Oh, Google! Revoker of dreams, explainer of sorrows, elixir of stalkers. You politely get things right for us when we’re too lazy to bother otherwise.
By CARIN MOONIN
This week, my husband and I hung out in the Russian part of town.
“Here’s the thing about the Cyrillic alphabet,” he remarked. “At first, it looks like you should be able to read it. But when you look at it again, you totally can’t.”
He was right. Russian does look tantalizingly readable—until you realize it’s Russian.
I remember in high school, a bunch of kids went to Russia on some exchange program. When they returned, they all wore these t-shirts with what looked like “MOCKBA”printed across the front. It indeed mocked me, because I never knew what it meant. But I referred to these kids as MOCKBA from then on, and I still don’t know what MOCKBA means.
Actually, wait. Let me Google it.
Oh, Google! Revoker of dreams, explainer of sorrows, elixir of stalkers. You politely get things right for us when we’re too lazy to bother otherwise, with your gentle suggestions of, “Did you mean [the correct word],”or “Showing results for [the correct phrase],” instead of MOCKBA-ing our foibles.
Before you, Google, we couldn’t spell shit! We only confronted the age-old, existential child’s question of “How can I look it up if I don’t know how to spell it?”
Much the same way I want to pause a song on the radio before I realize it’s not Pandora, or execute an “undo” command whenever I speak in public, I sometimes wish there was a living, breathing autocorrect—outside the world of technology, that is.
But then I realized there already was one.
Correcting people is…more than just a tic for me. It’s a biological need: like a fart after holding a big belly of gas in for hours, or the pee after a bathroom-less road trip. Unpleasant that I have to do it, but it needs to get done, and I’m the only one who can do it.
I try to correct as gently as Google does, but my results vary.
Is correcting judgy? Annoying? Or necessary and under-rated? Who cares? Unless you are, like, the Dalai Lama, you will find the need to set people straight on something at one point or another.
This week, my dad was in town. And I swear to you, there is no one you have the need to auto-correct as intensely as blood relations. I love my parents, really I do, and they are still totally with it mentally and truly mean well, but, Dad, Goddamn it, I’ve lived here eight years, there is no “gone” in “Oregon,” the cat is male, and that burger you are ordering is not called a bison burger, it’s called a Bijou burger because that is the name of the restaurant we are sitting in or you can just call it a burger that has no bison in it and OMG Dad you just did it again and at what point in your language development or processing does Bijou = bison?!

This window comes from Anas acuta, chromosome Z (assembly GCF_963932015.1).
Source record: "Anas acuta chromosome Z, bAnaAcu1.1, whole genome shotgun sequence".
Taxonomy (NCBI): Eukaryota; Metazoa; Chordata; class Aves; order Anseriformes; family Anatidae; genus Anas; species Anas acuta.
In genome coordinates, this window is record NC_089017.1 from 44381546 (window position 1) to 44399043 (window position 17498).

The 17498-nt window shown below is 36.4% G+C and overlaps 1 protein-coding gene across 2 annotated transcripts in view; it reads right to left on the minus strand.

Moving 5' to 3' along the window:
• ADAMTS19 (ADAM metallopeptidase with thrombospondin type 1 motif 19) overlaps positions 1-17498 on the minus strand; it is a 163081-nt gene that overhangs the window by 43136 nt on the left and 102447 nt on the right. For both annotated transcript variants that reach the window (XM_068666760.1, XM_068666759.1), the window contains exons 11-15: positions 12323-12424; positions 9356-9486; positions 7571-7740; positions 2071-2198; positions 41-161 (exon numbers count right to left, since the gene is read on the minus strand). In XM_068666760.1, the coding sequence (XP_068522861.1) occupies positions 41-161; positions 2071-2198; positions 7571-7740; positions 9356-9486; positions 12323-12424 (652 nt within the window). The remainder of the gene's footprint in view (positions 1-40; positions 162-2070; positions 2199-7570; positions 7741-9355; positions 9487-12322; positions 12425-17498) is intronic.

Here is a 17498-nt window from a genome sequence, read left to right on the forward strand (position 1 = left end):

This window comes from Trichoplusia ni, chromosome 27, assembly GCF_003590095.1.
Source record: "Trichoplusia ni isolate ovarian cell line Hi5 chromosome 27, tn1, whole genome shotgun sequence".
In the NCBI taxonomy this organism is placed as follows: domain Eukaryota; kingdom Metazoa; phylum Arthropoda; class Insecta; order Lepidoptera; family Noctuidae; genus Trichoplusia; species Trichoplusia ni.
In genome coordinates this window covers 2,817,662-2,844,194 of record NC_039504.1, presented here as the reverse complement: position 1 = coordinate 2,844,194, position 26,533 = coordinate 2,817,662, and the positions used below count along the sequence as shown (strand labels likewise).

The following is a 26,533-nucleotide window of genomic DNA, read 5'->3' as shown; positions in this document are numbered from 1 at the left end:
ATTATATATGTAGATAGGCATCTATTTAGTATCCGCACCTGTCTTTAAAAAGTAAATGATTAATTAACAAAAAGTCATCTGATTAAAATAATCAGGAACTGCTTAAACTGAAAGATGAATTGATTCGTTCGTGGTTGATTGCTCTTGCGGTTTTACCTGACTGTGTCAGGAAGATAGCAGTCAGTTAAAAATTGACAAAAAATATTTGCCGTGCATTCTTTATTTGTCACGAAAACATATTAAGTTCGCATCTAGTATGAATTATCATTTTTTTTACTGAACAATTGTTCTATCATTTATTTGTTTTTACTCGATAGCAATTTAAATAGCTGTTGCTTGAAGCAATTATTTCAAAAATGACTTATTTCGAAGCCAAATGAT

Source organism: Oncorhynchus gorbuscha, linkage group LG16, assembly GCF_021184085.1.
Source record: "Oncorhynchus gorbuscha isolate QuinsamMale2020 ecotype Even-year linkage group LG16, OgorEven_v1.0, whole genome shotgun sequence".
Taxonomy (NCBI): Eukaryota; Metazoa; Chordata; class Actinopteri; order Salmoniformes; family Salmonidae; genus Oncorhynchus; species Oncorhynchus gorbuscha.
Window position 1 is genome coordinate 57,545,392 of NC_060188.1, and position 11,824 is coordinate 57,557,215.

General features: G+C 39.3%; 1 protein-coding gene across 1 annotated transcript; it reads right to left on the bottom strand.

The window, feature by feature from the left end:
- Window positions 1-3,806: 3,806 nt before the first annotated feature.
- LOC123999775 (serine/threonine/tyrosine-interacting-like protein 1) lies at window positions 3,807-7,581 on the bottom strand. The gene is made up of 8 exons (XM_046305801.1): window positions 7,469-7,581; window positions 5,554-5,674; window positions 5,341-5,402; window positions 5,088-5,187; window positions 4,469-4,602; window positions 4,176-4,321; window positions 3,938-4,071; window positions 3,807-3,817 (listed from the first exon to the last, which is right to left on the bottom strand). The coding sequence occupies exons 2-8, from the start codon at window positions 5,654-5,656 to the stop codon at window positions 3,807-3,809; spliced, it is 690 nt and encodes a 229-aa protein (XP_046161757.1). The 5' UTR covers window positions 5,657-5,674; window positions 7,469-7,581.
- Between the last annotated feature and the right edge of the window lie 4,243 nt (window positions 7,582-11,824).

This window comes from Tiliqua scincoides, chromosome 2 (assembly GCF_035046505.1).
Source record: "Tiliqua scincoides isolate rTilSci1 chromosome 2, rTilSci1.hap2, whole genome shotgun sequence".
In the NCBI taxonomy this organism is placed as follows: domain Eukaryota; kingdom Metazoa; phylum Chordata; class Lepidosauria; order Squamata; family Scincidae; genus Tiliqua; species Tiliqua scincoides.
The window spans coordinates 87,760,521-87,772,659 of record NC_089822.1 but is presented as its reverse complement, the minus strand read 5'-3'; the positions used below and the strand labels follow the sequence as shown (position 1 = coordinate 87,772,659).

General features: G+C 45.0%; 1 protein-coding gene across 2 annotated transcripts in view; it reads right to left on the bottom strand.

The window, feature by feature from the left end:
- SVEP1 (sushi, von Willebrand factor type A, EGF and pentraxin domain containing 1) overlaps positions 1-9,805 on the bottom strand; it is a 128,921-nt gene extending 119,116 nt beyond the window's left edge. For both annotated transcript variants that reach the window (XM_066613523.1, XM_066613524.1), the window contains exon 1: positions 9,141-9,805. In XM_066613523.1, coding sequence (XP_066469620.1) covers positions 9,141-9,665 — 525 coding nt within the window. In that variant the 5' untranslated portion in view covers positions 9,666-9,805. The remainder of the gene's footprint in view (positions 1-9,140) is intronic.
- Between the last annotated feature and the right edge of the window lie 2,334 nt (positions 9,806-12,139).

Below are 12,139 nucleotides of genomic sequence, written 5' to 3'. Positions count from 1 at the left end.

I’m pretty sure my internal auto-correct overheated when he was here (and if you’ve ever been around family for any extended period, you know that the only coolant for an overheated internal auto-correct sensor is alcohol).
My auto-correct also short-circuits at poor celebrity baby name choices. Even though it’s been weeks, when I hear (or type) North West, it makes me feel like I’m biting down on aluminum foil. But at least that’s pronounceable? Mostly? (Though I’m sure my family could find a way…)
Anyone get your name wrong? Is that an auto-correct trigger for you, or do you just not care anymore? Kind of sad, right? (My name is pronounced “Karen,” in case you’re wondering.) I got over the fuck-ups long ago. Instead, I started enjoying collecting all the misnomered junk mail I received. My favorite unintentional alias: “Quarnie Moonman.”
What’s your auto-correct trigger?
Carin Moonin is a writer living in Portland, Ore. Sometimes she’ll even tweet about things she hates at @carinwrites.
Image from Bigstock.com
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